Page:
Once Movie Review
Unlike Tommy or The Wall, the cinematic repercussions of Hansard's songs were never foretold in any of the Frames albums; all the songs involved were written during Carney's screenwriting process. Carney believes that three-minute pop songs can equally weigh with ten pages of dialogue and uses many of Hansard and his co-star Marketa Irglova's songs to relate emotional weight, an easy way out for exposition. Yet, the exposition is still there, and the songs played are melodramatic enough to make a VH-1 countdown show. Yes, yes, but Carney's idea is still sound.
Hansard and Irglova meet one night as he shrieks out some Coldplay knock-off and she sells flowers on her way home to see her mother and her child. She asks why he doesn't sing his song during the daytime; he replies that the public just wants popular songs. Soon, she is getting her vacuum repaired by him as he gives her songs he's written about his ex-girlfriend, hoping she can flesh them out. Their romance, initially botched by his awkward offer to bed her, simmers under a dull flame as they start recruiting band members to help with a weekend studio session before he heads back to London and she reunites with her estranged husband. Shocker: The producer on their sessions falls in love with the songs and thinks they have a real chance of selling.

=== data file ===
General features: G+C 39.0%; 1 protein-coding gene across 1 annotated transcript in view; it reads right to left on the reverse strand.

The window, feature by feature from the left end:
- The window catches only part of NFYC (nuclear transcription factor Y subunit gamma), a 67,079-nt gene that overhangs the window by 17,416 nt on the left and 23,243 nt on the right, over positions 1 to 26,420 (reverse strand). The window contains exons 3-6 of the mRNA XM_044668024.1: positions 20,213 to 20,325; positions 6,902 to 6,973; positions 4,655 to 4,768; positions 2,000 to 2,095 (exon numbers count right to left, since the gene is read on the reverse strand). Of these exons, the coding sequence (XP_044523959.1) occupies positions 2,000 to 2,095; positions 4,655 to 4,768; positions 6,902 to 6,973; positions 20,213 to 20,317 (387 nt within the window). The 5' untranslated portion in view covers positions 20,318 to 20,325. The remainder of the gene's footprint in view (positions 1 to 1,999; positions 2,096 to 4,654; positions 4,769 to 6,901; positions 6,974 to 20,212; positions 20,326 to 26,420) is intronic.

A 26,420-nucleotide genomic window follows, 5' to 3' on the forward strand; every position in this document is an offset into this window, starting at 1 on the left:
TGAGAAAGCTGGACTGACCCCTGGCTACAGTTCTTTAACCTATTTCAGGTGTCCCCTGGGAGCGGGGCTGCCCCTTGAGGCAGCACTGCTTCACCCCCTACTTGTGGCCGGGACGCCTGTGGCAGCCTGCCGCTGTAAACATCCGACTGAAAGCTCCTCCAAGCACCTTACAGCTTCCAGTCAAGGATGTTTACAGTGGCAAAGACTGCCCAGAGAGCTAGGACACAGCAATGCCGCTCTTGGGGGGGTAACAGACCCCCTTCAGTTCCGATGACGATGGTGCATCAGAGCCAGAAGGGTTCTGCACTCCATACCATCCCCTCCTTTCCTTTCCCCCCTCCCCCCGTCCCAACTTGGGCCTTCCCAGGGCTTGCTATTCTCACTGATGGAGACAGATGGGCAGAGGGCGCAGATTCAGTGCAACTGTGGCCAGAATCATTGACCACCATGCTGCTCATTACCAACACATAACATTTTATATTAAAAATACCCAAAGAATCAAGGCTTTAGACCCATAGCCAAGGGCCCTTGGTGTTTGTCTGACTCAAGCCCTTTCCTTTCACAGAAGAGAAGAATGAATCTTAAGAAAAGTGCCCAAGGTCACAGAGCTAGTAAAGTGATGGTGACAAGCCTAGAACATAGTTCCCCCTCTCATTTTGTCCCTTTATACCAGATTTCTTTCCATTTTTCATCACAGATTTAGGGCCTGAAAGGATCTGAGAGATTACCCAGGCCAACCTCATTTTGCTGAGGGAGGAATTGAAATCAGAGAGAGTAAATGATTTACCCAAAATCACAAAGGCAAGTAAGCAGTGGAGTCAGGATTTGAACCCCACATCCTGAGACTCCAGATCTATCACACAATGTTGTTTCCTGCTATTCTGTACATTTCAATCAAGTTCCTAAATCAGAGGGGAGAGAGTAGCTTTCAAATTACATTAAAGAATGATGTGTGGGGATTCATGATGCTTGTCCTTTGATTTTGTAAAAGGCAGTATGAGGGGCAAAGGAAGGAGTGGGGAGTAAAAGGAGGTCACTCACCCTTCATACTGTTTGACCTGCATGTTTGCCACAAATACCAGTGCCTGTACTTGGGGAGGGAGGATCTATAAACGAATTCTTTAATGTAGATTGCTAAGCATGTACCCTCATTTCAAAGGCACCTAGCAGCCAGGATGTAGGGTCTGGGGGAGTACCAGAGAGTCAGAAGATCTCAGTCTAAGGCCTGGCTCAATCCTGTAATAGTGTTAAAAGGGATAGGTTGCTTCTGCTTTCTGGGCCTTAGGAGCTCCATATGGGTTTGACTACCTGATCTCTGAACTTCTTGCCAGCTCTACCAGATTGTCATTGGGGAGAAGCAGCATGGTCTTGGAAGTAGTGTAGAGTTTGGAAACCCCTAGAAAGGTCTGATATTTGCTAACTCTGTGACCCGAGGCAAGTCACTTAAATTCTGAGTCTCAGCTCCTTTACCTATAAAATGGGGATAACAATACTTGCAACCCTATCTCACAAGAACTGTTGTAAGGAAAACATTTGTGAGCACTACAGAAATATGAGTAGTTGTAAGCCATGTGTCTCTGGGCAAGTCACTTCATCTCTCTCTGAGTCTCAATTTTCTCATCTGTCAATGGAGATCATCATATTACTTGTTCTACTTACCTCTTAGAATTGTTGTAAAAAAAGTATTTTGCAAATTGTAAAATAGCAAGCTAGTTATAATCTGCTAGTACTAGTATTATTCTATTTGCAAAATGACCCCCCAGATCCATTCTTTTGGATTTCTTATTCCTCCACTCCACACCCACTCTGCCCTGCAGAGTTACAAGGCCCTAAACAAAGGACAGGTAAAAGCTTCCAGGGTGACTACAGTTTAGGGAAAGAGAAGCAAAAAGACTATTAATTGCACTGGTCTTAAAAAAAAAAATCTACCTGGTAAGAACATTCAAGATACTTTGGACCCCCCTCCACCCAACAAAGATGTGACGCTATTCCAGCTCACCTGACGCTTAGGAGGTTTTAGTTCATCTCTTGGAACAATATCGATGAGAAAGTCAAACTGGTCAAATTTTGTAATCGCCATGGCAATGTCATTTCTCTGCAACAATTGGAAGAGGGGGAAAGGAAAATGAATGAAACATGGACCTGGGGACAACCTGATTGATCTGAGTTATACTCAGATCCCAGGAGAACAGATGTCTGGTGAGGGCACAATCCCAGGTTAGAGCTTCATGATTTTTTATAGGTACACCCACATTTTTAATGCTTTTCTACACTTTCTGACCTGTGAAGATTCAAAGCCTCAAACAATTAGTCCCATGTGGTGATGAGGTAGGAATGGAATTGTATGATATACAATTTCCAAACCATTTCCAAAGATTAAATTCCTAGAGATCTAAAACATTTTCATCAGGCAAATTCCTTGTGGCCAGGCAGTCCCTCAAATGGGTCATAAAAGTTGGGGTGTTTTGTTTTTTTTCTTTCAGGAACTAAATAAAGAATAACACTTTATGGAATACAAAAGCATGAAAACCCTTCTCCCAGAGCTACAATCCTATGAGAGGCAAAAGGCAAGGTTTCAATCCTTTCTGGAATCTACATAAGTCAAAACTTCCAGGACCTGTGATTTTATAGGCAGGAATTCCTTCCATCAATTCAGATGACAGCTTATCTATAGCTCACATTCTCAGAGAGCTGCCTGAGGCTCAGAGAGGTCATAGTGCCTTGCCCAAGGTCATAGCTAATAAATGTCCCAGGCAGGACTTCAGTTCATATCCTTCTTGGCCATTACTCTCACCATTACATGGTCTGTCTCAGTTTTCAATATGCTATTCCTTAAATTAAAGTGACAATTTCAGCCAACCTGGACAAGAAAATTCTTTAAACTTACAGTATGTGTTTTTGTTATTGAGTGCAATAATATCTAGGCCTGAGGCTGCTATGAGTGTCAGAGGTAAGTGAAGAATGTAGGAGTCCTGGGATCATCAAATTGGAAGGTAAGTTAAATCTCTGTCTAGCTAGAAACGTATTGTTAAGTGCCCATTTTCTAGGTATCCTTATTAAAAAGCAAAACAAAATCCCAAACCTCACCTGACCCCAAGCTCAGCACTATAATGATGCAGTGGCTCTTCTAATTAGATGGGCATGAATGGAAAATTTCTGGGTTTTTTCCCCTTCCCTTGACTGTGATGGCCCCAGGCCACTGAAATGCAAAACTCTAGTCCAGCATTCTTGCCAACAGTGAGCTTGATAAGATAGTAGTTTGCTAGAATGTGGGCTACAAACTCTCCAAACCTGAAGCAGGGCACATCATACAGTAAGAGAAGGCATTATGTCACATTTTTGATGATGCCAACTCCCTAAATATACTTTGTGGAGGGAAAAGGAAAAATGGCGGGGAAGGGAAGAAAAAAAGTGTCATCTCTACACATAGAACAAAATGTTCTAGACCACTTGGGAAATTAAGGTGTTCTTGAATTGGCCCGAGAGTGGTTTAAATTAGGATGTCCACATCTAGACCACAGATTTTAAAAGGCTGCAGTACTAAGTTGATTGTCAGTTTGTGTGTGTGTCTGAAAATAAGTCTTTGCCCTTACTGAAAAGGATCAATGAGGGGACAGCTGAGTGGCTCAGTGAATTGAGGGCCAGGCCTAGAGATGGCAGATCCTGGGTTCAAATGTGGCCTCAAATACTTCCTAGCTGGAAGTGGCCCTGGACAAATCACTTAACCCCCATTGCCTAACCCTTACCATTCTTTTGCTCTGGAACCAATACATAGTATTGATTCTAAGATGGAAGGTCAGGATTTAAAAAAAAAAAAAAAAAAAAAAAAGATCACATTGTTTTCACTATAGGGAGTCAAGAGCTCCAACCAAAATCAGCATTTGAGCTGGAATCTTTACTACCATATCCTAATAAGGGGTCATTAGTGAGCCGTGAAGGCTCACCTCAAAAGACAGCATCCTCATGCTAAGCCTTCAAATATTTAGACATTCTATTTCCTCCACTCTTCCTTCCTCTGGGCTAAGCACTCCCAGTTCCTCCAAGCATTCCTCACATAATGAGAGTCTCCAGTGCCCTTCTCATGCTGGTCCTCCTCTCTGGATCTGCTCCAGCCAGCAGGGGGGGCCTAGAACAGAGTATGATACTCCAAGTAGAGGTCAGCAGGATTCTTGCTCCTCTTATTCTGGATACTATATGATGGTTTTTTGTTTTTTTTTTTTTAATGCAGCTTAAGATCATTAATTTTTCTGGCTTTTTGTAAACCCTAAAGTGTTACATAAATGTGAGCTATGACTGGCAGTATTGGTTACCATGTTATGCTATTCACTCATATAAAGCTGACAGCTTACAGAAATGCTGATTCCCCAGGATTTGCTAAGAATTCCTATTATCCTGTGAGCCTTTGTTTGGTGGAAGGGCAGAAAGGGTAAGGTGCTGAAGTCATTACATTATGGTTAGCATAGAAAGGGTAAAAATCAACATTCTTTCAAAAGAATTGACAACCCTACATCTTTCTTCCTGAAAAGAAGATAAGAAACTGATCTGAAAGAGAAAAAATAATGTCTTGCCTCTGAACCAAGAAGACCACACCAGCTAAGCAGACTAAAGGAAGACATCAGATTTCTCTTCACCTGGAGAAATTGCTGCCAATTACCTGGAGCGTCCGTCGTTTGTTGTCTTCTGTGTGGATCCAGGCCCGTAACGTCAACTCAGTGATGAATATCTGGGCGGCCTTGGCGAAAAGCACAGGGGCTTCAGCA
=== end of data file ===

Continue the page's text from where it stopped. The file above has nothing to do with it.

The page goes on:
The trajectory is just that: Hansard and Irglova's songs will sell like a hijacked box of iPhones and the pair will meet again. The against-all-odds attitude this otherwise charming experiment gives off couldn't be less bogus if James Blunt sat on a stage in front of an empty bar saying "this one's for the lady in the back." Far be it for me to bemoan any film that pokes at the struggles of an up-and-coming singer/songwriter, but we're not talking about Nick Drake or Jeff Buckley here. We're talking Chris Martin with a caterwauling howl instead of a lilting coo.
What sticks and ultimately makes the film memorable is the subtle ebb-and-flow of the relationship and the unlikely capturing of songwriting in action. The 35mm work keeps a shy eye toward the pair with only a couple of rather odd but effective crane shots used to punctuate the action. Hansard and Irglova, non-actors for the most part, are appealingly natural and are mesmerizing when in the throws of the song. Effectively, Carney's idea realizes an interesting and believable scenario but imagines it at the whim of lukewarm music-business politics. Unlike its music, Once seems smitten with the scent of discovery and uses it to further invigorate a tired trick.
Say, you wanna hear some "Stairway?"